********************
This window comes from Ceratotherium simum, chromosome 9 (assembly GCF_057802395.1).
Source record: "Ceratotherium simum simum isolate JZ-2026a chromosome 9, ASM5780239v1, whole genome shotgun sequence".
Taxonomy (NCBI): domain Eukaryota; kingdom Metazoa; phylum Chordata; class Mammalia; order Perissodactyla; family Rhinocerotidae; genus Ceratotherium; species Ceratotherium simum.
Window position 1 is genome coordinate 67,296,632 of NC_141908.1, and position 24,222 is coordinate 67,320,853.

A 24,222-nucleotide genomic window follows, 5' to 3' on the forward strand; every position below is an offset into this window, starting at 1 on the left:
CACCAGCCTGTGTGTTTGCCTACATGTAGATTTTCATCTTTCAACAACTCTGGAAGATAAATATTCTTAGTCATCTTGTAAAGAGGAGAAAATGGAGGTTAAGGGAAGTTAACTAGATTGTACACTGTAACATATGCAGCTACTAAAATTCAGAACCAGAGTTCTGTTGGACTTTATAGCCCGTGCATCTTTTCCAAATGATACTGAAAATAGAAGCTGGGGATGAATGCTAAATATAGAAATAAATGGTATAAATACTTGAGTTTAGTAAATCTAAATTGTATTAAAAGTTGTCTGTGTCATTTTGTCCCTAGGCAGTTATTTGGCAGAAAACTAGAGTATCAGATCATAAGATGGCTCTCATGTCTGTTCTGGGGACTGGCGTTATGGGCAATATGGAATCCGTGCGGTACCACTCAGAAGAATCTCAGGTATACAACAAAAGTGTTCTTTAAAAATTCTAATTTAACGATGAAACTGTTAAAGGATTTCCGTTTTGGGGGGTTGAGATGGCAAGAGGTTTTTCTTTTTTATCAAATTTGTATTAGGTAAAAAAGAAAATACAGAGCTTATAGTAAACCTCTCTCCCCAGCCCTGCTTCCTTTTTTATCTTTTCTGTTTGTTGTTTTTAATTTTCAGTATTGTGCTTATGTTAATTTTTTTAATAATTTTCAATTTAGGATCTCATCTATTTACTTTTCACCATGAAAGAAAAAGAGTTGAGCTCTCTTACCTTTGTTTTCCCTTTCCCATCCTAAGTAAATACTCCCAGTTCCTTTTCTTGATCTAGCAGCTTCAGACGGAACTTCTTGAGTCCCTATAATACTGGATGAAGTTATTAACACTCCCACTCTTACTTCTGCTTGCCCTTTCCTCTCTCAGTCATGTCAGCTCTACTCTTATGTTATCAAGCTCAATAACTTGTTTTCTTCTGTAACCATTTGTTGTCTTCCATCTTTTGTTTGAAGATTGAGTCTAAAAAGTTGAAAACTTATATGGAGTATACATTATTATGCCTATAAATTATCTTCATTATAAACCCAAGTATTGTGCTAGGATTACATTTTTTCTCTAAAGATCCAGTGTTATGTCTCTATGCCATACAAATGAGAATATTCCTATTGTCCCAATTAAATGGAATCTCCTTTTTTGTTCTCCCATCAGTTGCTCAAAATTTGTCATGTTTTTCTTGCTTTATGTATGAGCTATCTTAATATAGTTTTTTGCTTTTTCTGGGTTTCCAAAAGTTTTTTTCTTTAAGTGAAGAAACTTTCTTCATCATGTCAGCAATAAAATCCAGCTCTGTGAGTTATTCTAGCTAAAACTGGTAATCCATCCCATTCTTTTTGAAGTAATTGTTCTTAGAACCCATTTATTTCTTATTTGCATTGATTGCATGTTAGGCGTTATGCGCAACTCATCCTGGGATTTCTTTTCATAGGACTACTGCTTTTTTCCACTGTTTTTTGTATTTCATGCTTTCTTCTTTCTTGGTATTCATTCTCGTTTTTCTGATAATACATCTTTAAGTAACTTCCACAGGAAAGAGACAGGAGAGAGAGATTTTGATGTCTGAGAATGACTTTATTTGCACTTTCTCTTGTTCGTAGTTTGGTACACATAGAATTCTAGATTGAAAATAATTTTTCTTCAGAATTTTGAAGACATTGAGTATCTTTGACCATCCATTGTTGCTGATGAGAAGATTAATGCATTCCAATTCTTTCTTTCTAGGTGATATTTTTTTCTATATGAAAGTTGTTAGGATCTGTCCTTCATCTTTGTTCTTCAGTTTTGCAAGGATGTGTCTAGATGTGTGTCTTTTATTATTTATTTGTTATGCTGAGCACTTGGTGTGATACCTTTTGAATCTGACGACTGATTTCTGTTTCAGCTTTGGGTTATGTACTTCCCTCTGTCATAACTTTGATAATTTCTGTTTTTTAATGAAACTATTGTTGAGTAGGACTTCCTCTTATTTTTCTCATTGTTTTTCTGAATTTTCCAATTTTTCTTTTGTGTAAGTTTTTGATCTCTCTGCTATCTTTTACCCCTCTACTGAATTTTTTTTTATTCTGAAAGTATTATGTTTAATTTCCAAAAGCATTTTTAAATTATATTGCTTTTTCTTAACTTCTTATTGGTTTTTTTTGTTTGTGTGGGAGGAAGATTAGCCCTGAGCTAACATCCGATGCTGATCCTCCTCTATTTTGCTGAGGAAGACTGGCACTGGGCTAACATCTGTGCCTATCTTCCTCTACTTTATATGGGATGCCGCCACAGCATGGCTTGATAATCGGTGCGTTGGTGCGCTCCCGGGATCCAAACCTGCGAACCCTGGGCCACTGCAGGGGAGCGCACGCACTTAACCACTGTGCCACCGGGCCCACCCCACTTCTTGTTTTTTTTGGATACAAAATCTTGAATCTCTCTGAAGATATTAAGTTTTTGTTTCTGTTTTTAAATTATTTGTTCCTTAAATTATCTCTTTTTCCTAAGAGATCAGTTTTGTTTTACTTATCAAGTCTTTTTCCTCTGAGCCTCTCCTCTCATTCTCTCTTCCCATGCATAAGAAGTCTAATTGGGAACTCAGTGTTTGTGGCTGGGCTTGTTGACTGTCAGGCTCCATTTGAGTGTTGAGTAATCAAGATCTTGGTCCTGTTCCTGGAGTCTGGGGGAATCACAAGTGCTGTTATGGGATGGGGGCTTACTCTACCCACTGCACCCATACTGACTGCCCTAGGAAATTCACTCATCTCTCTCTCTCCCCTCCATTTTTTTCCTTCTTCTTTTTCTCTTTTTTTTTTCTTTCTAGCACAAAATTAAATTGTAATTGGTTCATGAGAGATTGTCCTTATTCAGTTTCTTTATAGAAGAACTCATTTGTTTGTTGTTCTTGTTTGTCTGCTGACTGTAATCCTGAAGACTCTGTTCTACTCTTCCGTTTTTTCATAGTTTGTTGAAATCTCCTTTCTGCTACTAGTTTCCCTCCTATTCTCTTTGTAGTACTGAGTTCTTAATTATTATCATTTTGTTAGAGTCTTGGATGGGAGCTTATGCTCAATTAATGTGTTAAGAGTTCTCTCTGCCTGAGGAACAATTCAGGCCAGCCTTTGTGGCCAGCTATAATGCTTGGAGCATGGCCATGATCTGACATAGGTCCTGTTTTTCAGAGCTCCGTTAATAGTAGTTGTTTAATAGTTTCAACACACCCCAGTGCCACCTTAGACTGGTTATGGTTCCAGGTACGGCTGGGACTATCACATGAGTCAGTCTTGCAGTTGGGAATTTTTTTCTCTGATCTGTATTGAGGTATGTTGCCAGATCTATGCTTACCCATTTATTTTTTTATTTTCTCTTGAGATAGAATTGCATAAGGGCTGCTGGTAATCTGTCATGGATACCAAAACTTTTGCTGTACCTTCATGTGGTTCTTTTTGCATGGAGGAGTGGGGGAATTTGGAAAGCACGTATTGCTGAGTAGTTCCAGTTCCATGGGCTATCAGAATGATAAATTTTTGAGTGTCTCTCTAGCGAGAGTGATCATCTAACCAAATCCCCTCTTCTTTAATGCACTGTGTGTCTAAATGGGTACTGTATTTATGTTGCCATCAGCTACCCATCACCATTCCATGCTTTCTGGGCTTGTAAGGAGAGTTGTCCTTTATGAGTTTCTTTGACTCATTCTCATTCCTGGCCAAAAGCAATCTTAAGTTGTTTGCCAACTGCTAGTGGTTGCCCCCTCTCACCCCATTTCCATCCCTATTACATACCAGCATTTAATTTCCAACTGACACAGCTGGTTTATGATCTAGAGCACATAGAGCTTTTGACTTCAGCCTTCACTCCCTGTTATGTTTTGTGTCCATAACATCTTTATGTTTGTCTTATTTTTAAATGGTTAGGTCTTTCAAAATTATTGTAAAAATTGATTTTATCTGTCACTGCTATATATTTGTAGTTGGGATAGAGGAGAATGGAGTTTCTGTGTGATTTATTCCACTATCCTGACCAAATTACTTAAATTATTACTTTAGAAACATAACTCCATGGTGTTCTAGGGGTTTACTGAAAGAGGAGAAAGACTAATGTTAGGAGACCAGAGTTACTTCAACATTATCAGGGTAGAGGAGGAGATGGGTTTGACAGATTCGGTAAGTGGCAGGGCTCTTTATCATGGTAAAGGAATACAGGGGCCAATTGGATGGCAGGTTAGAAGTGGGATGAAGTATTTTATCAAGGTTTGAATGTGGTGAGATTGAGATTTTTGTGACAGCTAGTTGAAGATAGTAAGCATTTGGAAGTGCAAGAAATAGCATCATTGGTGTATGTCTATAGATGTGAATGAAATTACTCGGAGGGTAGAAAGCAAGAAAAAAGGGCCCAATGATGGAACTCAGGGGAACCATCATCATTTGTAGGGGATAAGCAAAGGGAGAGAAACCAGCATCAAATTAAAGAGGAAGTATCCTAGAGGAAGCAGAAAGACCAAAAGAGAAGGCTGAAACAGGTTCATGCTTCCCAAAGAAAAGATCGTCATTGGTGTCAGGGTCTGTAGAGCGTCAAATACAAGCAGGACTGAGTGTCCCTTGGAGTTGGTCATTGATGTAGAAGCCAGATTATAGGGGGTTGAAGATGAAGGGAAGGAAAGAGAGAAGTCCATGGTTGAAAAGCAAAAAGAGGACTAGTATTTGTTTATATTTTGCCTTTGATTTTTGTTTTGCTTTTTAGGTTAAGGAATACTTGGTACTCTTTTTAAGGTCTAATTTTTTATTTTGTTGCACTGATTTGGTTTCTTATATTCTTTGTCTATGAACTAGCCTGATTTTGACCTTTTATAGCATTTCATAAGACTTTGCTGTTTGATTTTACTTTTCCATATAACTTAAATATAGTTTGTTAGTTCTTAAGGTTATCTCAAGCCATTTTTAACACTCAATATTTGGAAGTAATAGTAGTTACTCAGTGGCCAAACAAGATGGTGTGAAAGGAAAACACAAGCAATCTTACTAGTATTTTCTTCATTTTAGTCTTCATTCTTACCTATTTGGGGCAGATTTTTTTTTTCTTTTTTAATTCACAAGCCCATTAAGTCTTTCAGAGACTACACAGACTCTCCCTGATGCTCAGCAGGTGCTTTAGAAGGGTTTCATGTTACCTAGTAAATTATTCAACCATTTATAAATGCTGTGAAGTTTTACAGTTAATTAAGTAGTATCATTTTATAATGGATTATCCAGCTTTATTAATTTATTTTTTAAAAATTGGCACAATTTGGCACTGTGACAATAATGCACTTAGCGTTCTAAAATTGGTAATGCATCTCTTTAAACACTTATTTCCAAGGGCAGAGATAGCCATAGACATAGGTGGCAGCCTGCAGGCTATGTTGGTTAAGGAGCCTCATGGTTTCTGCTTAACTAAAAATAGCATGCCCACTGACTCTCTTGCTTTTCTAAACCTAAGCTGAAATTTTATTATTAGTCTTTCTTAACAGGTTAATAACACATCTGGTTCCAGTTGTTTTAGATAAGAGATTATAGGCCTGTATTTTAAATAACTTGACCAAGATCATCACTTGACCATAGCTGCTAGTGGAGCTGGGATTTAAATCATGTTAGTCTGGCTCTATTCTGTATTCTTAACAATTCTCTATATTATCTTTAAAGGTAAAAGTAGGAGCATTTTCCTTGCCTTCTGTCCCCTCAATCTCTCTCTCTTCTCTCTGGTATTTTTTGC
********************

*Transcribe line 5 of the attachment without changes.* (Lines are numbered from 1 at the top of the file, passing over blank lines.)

A 24,222-nucleotide genomic window follows, 5' to 3' on the forward strand; every position below is an offset into this window, starting at 1 on the left: